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Throughout the exhibition and each weekend, are a series of curated performances led by London Sinfonietta and Marclay. The performances are recorded in situ then, with the help of The Vinyl Factory, a shipping container installed for the duration of the exhibition in one of White Cube’s gallery spaces, audiences are able to see the unique process of producing vinyl records – in-house production. From recording, to cutting, to pressing and to the printing of the sleeves (by Coriander Studio), this production studio feeds the main exhibition by showing the reality of creative commercialism from all angles (as the White Cube itself represents commercialism in a high art world sense). All week, every week this collaborative process will take place where the vinyl will be on sale through The Vinyl Factory website.

manaXi and I attended the performance by Laurent Estoppey, which took place at 12pm on Saturday 31 January. In South Gallery II (Room 2), the space was lined with a waist height shelves full of differently branded beer glasses, a vinyl cutting station in the rear corner and a handful of instruments. Not knowing much about Laurent‘s work, I didn’t know what to expect. He began by using a pint glass as a mute in his saxophone where you could hear a specific resonance through the microphone. It seemed as though he was responding to previously recorded sounds viewed on his laptop, as if a visual sound score. His cyclical non-stop breathing, reed-less airplay, puckering tongue rhythm to reverberation, against the roof and base of his mouth created piercing heightened tones like a boiling kettle at its peak – crescendo edges – to written scores of abstract melodies and soft momentary sound breaths. Glass cylinders were rolled clearly on the polished concrete floor adding another aural layer. In the background you could hear the street soundtrack of Pub Crawl (2014). It was a sound story-time. From his saxophone performance, Laurent went onto to play the glasses that lined the South Gallery II walls, sampling and looping them as he went chronologically round the room, sounding out like church bells. In the final part of the performance, he moved toward the vinyl cutter, to where the cycle of sound finished and yet begins when it is pressed, printed and sold to audiences.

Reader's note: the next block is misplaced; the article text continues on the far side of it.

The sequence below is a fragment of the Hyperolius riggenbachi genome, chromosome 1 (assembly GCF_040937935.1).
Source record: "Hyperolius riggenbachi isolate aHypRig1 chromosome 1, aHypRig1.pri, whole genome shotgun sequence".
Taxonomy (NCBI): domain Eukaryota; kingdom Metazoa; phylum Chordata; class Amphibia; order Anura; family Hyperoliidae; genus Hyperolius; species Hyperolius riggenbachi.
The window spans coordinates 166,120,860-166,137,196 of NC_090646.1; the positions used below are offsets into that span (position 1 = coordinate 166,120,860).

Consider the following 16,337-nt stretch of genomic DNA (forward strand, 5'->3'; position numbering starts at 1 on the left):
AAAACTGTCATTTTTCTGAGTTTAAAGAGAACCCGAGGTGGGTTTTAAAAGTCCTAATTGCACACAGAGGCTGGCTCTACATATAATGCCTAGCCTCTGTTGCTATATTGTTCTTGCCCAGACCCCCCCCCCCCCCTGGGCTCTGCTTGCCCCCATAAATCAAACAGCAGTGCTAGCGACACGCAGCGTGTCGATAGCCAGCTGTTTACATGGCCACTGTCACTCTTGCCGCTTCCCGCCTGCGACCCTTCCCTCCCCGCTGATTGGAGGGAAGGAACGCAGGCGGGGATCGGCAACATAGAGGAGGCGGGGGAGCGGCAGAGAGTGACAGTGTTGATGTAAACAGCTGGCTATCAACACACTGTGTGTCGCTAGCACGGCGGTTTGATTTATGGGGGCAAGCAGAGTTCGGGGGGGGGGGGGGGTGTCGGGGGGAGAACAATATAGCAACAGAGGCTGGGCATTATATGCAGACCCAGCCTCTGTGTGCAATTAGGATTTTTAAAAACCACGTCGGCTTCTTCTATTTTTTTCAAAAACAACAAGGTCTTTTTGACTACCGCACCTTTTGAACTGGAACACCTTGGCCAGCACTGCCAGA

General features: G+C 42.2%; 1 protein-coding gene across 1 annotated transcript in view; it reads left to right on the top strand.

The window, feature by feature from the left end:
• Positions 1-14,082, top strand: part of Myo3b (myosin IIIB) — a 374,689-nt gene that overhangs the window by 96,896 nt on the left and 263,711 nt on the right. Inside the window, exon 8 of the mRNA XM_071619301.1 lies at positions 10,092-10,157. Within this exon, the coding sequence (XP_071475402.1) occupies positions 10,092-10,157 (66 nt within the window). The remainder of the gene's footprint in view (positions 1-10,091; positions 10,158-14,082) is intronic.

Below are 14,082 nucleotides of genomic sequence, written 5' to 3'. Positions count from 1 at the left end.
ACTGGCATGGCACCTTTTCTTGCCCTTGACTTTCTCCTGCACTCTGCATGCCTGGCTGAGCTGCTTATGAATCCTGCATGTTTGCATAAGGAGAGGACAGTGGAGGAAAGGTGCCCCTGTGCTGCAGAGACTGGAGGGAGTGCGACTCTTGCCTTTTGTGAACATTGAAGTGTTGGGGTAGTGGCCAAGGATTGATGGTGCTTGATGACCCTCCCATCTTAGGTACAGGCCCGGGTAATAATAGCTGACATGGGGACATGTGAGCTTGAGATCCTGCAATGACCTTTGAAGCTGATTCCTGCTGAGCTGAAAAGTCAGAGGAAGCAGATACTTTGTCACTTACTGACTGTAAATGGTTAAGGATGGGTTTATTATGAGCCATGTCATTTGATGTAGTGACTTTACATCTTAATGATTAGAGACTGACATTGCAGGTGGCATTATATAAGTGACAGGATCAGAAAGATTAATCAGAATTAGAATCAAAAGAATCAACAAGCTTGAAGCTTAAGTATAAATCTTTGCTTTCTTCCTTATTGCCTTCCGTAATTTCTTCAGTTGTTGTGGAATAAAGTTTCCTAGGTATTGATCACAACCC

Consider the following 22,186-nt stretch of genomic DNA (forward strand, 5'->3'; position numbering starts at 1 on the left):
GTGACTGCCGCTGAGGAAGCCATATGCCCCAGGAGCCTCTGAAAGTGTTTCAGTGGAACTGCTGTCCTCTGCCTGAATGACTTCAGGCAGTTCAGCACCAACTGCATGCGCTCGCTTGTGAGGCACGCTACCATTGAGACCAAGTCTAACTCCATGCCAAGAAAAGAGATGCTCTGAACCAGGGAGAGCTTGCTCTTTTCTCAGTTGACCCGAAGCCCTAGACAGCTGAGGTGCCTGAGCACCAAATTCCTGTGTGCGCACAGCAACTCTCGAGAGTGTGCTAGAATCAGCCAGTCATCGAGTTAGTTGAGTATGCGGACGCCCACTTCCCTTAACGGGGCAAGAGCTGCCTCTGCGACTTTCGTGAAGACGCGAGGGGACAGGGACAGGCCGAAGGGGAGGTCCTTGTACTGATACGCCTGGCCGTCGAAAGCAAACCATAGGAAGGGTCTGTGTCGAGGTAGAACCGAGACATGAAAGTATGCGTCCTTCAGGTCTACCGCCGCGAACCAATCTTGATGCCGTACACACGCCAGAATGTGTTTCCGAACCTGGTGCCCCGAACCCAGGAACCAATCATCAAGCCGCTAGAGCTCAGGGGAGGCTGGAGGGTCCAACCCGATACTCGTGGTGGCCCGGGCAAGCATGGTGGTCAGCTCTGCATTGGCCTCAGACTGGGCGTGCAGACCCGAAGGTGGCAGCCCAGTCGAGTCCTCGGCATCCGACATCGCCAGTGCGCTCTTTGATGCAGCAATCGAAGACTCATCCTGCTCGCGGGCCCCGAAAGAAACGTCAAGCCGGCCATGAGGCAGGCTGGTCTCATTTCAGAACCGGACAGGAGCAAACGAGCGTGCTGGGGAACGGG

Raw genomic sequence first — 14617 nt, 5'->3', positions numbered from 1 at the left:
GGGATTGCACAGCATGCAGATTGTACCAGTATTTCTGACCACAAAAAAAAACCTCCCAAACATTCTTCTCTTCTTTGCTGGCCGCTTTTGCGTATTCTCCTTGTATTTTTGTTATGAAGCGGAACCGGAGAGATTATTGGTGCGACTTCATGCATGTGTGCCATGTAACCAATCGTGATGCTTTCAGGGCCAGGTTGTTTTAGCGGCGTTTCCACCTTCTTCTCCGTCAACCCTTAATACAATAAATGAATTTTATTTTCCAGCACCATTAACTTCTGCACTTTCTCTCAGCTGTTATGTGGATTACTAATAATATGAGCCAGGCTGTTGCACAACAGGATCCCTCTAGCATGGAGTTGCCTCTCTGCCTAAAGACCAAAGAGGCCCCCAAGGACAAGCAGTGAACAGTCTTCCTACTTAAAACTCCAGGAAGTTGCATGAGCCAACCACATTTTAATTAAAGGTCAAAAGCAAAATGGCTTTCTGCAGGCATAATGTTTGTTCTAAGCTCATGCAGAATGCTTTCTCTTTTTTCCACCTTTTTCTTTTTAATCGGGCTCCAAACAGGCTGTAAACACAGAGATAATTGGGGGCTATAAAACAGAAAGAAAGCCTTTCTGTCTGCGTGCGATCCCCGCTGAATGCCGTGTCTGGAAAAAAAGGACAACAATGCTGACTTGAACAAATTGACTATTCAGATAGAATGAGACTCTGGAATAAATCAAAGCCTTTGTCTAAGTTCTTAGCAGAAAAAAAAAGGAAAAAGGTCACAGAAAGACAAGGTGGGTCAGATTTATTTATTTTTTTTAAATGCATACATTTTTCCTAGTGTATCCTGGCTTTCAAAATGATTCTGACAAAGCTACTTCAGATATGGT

This exhibition when standing alone without its performative streak is simple in its aural and visual landscape…what you see and hear is well, what you get – surface interactions and examinations of the tensions between sound and language, how we talk about sound and language, how we interact with sound and language and ultimately, their paradoxical value through the presence of an in-house site of “art” production. Through curating events,curating the real and ephemeral sound and language experience, the White Cube has started to deconstruct the themes Marclay presents, delving deeper through collaborative exchange with other artists, creatives and of course, audiences…new, establish, old and young…where it was something special to see children engaging with the mystery of Marclay and Laurent that day.

Further information on the show and a video showreel from Week 1 of the exhibition including Laurent Estoppey’s performance can be seen here.  On show until 12 April 2015.

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One response to “Review: Christian Marclay & Laurent Estoppey at White Cube, Bermondsey

  1. Pingback: Wordgirl’s Top 10 Art Shows of 2015 | Rachel Marsden's Words·